The sound of the distant waves tumbling and crashing – seemed to beckon us and so we began walking. First impressions as we took the narrow track toward the beach, were surprise and wonder at how wild and natural the approach was. There were no apartment buildings – there were no concrete footpaths – no streetlights – because there were no streets. Just fields of wild grasses and seaside chamomile on each side, bounded by groves of juniper, thorn and heather. The sight and scents of wild flowers and pine were a treat for the senses as we walked downhill toward the waiting water. A natural mix of perfumes seem to linger at every wild place upon Corsica. It is claimed that Corsicans can smell the island out at sea long before her peaks and headlands come into view. You would do well to believe it.

Uli had become very quiet as we walked slowly and ever closer to the waiting sands. He had once described Grasshopper Island as his personal Shangri-La. I understood now exactly what he meant. After a minute or two, the beach revealed itself to us only as we stood on a pretty wooden bridge which crossed a small stream. On each side there stood a tall bamboo copse which until then had obscured the view. There we stood, our jaws having dropped open as we surveyed our view. There just twenty five meters away were an assortment of large boulders and rocks. The very rocks where Toughy, Smarty and Mouse once ran, jumped and spied Dr. Hopper upon a peddalo for the first time. Uli stood with glassy eyes, tears welling up as we both realised that finally – after all of the planning and all of the pandemic delays – we had made it. I outstretched my hand and shook his heartily proclaiming “congratulations”. He was understandably awestruck and emotional at achieving a lifelong dream.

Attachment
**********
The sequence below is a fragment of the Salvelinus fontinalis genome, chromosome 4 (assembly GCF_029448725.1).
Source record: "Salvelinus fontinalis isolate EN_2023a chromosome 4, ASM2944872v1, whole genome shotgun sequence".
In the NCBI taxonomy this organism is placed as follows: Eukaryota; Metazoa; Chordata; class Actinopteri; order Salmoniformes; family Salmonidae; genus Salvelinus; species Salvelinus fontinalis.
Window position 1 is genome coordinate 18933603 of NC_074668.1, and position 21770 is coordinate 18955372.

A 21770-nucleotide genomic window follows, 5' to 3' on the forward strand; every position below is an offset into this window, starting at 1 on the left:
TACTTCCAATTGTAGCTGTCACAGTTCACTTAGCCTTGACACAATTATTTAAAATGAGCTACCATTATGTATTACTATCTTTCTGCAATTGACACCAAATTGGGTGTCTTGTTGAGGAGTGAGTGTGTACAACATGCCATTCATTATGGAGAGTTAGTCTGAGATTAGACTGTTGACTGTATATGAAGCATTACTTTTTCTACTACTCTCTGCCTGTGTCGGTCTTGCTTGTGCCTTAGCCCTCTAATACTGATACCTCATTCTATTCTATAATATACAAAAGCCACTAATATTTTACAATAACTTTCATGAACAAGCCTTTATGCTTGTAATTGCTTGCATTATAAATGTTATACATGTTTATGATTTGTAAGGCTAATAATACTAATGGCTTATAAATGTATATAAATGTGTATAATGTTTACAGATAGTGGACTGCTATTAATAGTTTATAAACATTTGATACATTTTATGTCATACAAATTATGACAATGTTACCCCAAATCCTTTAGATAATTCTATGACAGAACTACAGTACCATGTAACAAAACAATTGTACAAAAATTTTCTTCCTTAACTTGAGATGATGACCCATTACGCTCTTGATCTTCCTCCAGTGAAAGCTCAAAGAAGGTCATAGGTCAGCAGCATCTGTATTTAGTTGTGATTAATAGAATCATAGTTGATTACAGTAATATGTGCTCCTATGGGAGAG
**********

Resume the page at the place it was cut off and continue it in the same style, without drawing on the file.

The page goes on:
So there we stood for several moments. Reflecting on so many things. Personally, I was completely astonished at how natural and unaltered this place was. I had been expecting there to be a car park, or some other human interventions in the half century since Grasshopper Island was filmed. But it really was practically unaltered. Soon our mutual awe was replaced with laughter and excitement as we left the slatted wooden bridge and glanced up and down Plage de Bodri which had now revealed itself to be around 200 metres long. There could be no doubt, this was the beach. The place where Toughy and Mouse discovered an old door that would soon become a bed platform. To prove it – dear reader – we created the comparison videos below.


Then and now: Mouse and Toughy discover an old door upon the beach
© Grasshopper Productions (1970) and GrasshopperIsland.net (2024)


After our wonderfully successful first days traveling between Calvi and L'Île-Rousse, we had now discovered four wonderful locations. As a reminder they were (1) The Pier where Lupus and Mr. Button disembark on their visit to the mainland, (2) The square where Mr Button eats pasta as he waits for Lupus and (3) The vegetable stall where Lupus interacts with some local people. Now – here we had located (4) the exact beach where the boys celebrated their arrival by jumping and circling their musical trunk! 


Then and now: The boys run down to the rocks upon the beach. Notice some erosion has occurred to the soil in the years since passed - the pathway is no longer there.
© Grasshopper Productions (1970) and GrasshopperIsland.net (2024)

We would stay here for a period soaking up the atmosphere – and Uli would dry his socks and shoes after an unexpected drenching from a friendly wave, as he stood transfixed on the shoreline, lost in his thoughts. 


Then and now: Mouse, Toughy and Smarty kneeling in front of a large boulder.
© Grasshopper Productions (1970) and GrasshopperIsland.net (2024)

What other locations might we find? We had just a few days left, and we were determined to continue our mission and track down the boys “little house”, the “post office” where Mr. Button writes to his sister and the “big house” where Lupus and Mr. Button resided. So check back soon to read about our next location success. Oh okay then, one more comparison video before we go.

Then and now: Mouse, Toughy and Smarty hiding behind some rocks.
© Grasshopper Productions (1970) and GrasshopperIsland.net (2024)